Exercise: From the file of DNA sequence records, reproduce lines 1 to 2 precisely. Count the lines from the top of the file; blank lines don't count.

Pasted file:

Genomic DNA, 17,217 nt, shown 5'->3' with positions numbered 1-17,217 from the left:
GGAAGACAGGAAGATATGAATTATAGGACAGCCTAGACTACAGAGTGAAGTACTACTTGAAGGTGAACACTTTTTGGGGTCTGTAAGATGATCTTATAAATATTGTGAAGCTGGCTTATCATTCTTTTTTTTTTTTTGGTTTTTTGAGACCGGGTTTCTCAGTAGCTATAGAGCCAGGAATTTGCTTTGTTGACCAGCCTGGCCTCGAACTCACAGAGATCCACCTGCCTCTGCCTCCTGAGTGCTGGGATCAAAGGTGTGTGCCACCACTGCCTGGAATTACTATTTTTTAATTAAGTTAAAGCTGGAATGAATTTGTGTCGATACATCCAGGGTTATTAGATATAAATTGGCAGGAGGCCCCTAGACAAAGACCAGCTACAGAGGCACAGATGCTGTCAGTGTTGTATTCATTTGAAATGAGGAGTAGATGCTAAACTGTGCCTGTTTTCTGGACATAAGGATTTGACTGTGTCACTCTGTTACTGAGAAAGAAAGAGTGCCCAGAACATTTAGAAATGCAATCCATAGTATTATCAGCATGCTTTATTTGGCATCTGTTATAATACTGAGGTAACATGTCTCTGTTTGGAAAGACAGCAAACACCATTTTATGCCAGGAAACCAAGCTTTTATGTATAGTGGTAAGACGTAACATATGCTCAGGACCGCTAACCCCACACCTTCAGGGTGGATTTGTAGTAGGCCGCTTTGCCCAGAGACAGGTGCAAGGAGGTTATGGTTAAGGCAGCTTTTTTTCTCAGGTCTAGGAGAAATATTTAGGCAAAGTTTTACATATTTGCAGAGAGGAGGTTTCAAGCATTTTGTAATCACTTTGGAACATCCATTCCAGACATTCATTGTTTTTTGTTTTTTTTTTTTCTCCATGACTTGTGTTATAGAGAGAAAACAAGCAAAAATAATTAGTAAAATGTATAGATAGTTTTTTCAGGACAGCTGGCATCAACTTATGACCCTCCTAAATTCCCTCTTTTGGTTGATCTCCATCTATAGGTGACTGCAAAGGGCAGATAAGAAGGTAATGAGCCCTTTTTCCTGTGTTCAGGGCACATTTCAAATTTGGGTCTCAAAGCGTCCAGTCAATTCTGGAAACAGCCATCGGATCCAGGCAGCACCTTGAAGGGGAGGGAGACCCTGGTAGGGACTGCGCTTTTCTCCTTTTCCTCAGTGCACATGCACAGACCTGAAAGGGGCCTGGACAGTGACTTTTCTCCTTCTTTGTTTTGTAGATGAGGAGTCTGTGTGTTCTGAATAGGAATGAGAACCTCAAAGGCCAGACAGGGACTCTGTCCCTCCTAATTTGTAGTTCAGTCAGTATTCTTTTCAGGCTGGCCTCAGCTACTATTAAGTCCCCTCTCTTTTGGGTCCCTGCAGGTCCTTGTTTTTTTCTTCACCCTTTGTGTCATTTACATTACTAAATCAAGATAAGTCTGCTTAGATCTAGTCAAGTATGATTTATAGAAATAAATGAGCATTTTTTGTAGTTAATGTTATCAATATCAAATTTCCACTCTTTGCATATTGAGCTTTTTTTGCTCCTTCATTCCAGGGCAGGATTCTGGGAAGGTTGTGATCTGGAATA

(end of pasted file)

Genomic DNA, 17,217 nt, shown 5'->3' with positions numbered 1-17,217 from the left:
GGAAGACAGGAAGATATGAATTATAGGACAGCCTAGACTACAGAGTGAAGTACTACTTGAAGGTGAACACTTTTTGGGGTCTGTAAGATGATCTTATAAATATTGTGAAGCTGGCTTATCATTCTTTTTTTTTTTTTGGTTTTTTGAGACCGGGTTTCTCAGTAGCTATAGAGCCAGGAATTTGCTTTGTTGACCAGCCTGGCCTCGAACTCACAGAGATCCACCTGCCTCTGCCTCCTGAGTGCTGGGATCAAAGGTGTGTGCCACCACTGCCTGGAATTACTATTTTTTAATTAAGTTAAAGCTGGAATGAATTTGTGTCGATACATCCAGGGTTATTAGATATAAATTGGCAGGAGGCCCCTAGACAAAGACCAGCTACAGAGGCACAGATGCTGTCAGTGTTGTATTCATTTGAAATGAGGAGTAGATGCTAAACTGTGCCTGTTTTCTGGACATAAGGATTTGACTGTGTCACTCTGTTACTGAGAAAGAAAGAGTGCCCAGAACATTTAGAAATGCAATCCATAGTATTATCAGCATGCTTTATTTGGCATCTGTTATAATACTGAGGTAACATGTCTCTGTTTGGAAAGACAGCAAACACCATTTTATGCCAGGAAACCAAGCTTTTATGTATAGTGGTAAGACGTAACATATGCTCAGGACCGCTAACCCCACACCTTCAGGGTGGATTTGTAGTAGGCCGCTTTGCCCAGAGACAGGTGCAAGGAGGTTATGGTTAAGGCAGCTTTTTTTCTCAGGTCTAGGAGAAATATTTAGGCAAAGTTTTACATATTTGCAGAGAGGAGGTTTCAAGCATTTTGTAATCACTTTGGAACATCCATTCCAGACATTCATTGTTTTTTGTTTTTTTTTTTTCTCCATGACTTGTGTTATAGAGAGAAAACAAGCAAAAATAATTAGTAAAATGTATAGATAGTTTTTTCAGGACAGCTGGCATCAACTTATGACCCTCCTAAATTCCCTCTTTTGGTTGATCTCCATCTATAGGTGACTGCAAAGGGCAGATAAGAAGGTAATGAGCCCTTTTTCCTGTGTTCAGGGCACATTTCAAATTTGGGTCTCAAAGCGTCCAGTCAATTCTGGAAACAGCCATCGGATCCAGGCAGCACCTTGAAGGGGAGGGAGACCCTGGTAGGGACTGCGCTTTTCTCCTTTTCCTCAGTGCACATGCACAGACCTGAAAGGGGCCTGGACAGTGACTTTTCTCCTTCTTTGTTTTGTAGATGAGGAGTCTGTGTGTTCTGAATAGGAATGAGAACCTCAAAGGCCAGACAGGGACTCTGTCCCTCCTAATTTGTAGTTCAGTCAGTATTCTTTTCAGGCTGGCCTCAGCTACTATTAAGTCCCCTCTCTTTTGGGTCCCTGCAGGTCCTTGTTTTTTTCTTCACCCTTTGTGTCATTTACATTACTAAATCAAGATAAGTCTGCTTAGATCTAGTCAAGTATGATTTATAGAAATAAATGAGCATTTTTTGTAGTTAATGTTATCAATATCAAATTTCCACTCTTTGCATATTGAGCTTTTTTTGCTCCTTCATTCCAGGGCAGGATTCTGGGAAGGTTGTGATCTGGAATA